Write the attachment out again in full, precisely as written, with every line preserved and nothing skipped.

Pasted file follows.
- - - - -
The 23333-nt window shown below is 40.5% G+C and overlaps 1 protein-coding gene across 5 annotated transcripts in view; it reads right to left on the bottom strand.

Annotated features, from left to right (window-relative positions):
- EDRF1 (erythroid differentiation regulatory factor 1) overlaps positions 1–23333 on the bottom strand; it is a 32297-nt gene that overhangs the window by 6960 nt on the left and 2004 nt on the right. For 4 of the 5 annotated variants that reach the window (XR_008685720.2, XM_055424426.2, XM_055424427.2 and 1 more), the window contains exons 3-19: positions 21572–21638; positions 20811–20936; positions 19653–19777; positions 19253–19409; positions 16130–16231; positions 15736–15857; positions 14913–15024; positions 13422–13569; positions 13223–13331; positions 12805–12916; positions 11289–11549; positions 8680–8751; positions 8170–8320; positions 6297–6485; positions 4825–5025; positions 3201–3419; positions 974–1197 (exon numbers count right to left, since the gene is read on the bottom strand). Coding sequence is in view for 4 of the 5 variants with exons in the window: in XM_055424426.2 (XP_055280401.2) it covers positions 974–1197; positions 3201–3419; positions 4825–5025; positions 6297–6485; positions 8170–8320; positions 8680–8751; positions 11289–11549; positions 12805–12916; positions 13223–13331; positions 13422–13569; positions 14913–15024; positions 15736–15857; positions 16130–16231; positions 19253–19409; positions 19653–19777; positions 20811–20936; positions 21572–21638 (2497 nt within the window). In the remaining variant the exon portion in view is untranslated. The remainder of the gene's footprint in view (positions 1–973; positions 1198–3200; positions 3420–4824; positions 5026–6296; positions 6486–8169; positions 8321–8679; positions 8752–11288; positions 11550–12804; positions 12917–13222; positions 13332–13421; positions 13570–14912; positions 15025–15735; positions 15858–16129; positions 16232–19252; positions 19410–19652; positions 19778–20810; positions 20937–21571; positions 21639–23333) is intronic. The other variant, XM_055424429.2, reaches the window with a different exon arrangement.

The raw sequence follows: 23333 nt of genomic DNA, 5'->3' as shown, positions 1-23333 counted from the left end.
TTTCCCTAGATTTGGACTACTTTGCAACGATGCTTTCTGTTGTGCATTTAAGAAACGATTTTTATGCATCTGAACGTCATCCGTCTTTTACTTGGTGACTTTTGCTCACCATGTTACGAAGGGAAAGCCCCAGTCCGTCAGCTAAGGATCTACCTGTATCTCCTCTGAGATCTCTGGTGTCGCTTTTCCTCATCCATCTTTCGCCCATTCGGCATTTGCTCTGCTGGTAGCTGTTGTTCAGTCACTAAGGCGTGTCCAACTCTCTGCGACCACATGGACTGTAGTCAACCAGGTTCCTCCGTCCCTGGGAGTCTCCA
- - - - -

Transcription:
The 23333-nt window shown below is 40.5% G+C and overlaps 1 protein-coding gene across 5 annotated transcripts in view; it reads right to left on the bottom strand.

Annotated features, from left to right (window-relative positions):
- EDRF1 (erythroid differentiation regulatory factor 1) overlaps positions 1–23333 on the bottom strand; it is a 32297-nt gene that overhangs the window by 6960 nt on the left and 2004 nt on the right. For 4 of the 5 annotated variants that reach the window (XR_008685720.2, XM_055424426.2, XM_055424427.2 and 1 more), the window contains exons 3-19: positions 21572–21638; positions 20811–20936; positions 19653–19777; positions 19253–19409; positions 16130–16231; positions 15736–15857; positions 14913–15024; positions 13422–13569; positions 13223–13331; positions 12805–12916; positions 11289–11549; positions 8680–8751; positions 8170–8320; positions 6297–6485; positions 4825–5025; positions 3201–3419; positions 974–1197 (exon numbers count right to left, since the gene is read on the bottom strand). Coding sequence is in view for 4 of the 5 variants with exons in the window: in XM_055424426.2 (XP_055280401.2) it covers positions 974–1197; positions 3201–3419; positions 4825–5025; positions 6297–6485; positions 8170–8320; positions 8680–8751; positions 11289–11549; positions 12805–12916; positions 13223–13331; positions 13422–13569; positions 14913–15024; positions 15736–15857; positions 16130–16231; positions 19253–19409; positions 19653–19777; positions 20811–20936; positions 21572–21638 (2497 nt within the window). In the remaining variant the exon portion in view is untranslated. The remainder of the gene's footprint in view (positions 1–973; positions 1198–3200; positions 3420–4824; positions 5026–6296; positions 6486–8169; positions 8321–8679; positions 8752–11288; positions 11550–12804; positions 12917–13222; positions 13332–13421; positions 13570–14912; positions 15025–15735; positions 15858–16129; positions 16232–19252; positions 19410–19652; positions 19778–20810; positions 20937–21571; positions 21639–23333) is intronic. The other variant, XM_055424429.2, reaches the window with a different exon arrangement.

The raw sequence follows: 23333 nt of genomic DNA, 5'->3' as shown, positions 1-23333 counted from the left end.
TTTCCCTAGATTTGGACTACTTTGCAACGATGCTTTCTGTTGTGCATTTAAGAAACGATTTTTATGCATCTGAACGTCATCCGTCTTTTACTTGGTGACTTTTGCTCACCATGTTACGAAGGGAAAGCCCCAGTCCGTCAGCTAAGGATCTACCTGTATCTCCTCTGAGATCTCTGGTGTCGCTTTTCCTCATCCATCTTTCGCCCATTCGGCATTTGCTCTGCTGGTAGCTGTTGTTCAGTCACTAAGGCGTGTCCAACTCTCTGCGACCACATGGACTGTAGTCAACCAGGTTCCTCCGTCCCTGGGAGTCTCCA